Thursday, October 25, 2012

Just write an essay

I hate school projects. I hated them when I was in school, and I hate them now that my kids are having to do them. Ella has had multiple due in the past few weeks, and Lily had a big one due on Tuesday. With all of them, I took a very hands' off approach. My kids are probably the only ones at their school whose projects don't look like their parents helped.

Lily's project, which was about American Indian tribes in Texas, came with several options. She could have researched and cooked an authentic meal, made traditional clothing, written a story, built a diorama or researched and written an essay.

I, of course, voted for writing the essay. "It's the easiest! You just have to look up the facts and then write them all down neatly." She argued for doing a diorama, and I lost the fight.

This was one of those times when I was very glad that B and I have different strengths and skill sets. While I protested the paint and clay that was taking over my kitchen, he worked patiently with Lily to make sure her people were structurally sound and helped her research Tonkawa tattoos and clothing.

Still, my kitchen looked like this for three days.

I'd make Lily clear off the table every night for dinner, but the mess kept coming back.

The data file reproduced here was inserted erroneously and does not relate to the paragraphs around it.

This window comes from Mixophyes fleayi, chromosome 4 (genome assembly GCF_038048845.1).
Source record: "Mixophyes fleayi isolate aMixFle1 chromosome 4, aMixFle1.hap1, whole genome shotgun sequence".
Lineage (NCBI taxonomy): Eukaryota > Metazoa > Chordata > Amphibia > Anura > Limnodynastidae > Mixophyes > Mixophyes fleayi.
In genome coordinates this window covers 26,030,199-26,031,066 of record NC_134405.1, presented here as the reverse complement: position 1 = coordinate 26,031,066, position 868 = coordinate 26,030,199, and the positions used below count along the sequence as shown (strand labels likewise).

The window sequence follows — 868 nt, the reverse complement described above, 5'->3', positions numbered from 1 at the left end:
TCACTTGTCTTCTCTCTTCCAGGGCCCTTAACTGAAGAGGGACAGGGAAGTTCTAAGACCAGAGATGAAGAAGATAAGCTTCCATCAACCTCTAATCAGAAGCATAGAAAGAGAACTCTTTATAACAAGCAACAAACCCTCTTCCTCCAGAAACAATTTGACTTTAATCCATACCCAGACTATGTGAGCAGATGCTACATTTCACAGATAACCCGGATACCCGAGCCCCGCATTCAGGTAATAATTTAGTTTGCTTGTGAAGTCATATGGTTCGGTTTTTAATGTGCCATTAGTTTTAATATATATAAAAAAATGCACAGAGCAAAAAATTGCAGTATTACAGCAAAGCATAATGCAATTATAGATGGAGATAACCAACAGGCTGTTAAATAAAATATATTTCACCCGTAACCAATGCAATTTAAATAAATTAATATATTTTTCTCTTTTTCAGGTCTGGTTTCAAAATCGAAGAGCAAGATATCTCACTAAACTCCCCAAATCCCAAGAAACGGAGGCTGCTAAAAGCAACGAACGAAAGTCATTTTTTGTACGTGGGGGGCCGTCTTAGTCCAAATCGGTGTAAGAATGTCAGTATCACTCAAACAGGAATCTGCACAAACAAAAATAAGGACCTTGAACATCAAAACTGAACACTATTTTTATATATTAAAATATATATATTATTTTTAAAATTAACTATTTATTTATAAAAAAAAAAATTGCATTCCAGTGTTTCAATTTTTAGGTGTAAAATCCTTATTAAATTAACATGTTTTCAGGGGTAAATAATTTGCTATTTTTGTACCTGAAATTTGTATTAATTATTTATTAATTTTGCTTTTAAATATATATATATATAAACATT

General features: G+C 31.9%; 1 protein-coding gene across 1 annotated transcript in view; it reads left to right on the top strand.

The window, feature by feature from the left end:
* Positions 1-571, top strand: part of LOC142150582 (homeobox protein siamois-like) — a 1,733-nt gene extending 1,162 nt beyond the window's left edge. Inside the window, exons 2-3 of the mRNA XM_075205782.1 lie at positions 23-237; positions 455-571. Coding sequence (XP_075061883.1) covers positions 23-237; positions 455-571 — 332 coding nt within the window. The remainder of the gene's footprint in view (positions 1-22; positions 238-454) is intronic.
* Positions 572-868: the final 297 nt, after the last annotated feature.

This Tonkawa had some structural problems. Either that or he's aiming at birds. The blue thing on a stick next to him is a fish that's been speared.

From the left we have, a faceless Tonkawa, a horse filled with toothpicks, and a very happy Tonkawa with the world's longest loin cloth.

For some reason, glow-in-the-dark vampire teeth were an important part of the production. And behind them in the Tonkowa's Marge Simpson washing fish in a pot.

More things were added after I took these pictures. Ella helped Lily build a buffalo. I didn't know what was going on when I heard Ella say, "I stuck a toothpick in each eye and gave him a frontal lobotomy." The poor buffalo.

I was so relieved when I carefully delivered Lily and the project to school on Tuesday. The only damage was that the faceless Tonkawa lost his arm somewhere along the way.

Lily really did work very hard and do an excellent job on her diorama. But next time, I'm making her write the essay.


Ann in NJ said...

That archer has tremendous flexibility, he must do yoga?

I have mixed feelings about projects. Projects by yourself are far better than group projects, though. And I do try to keep my hands out - it should look like the child did it themselves, isn't that the point?

I think Lily's diorama is excellent, and she'll probably remember the subject much better than if she wrote the essay.

Amy said...

I have to say, power to the diorama! It's for certain she'll never forget the details of their lives because she spent so much time CRAFTING them.

I guess some things are true in every culture: men are always overweeningly happy when they require a long loin cloth. ;)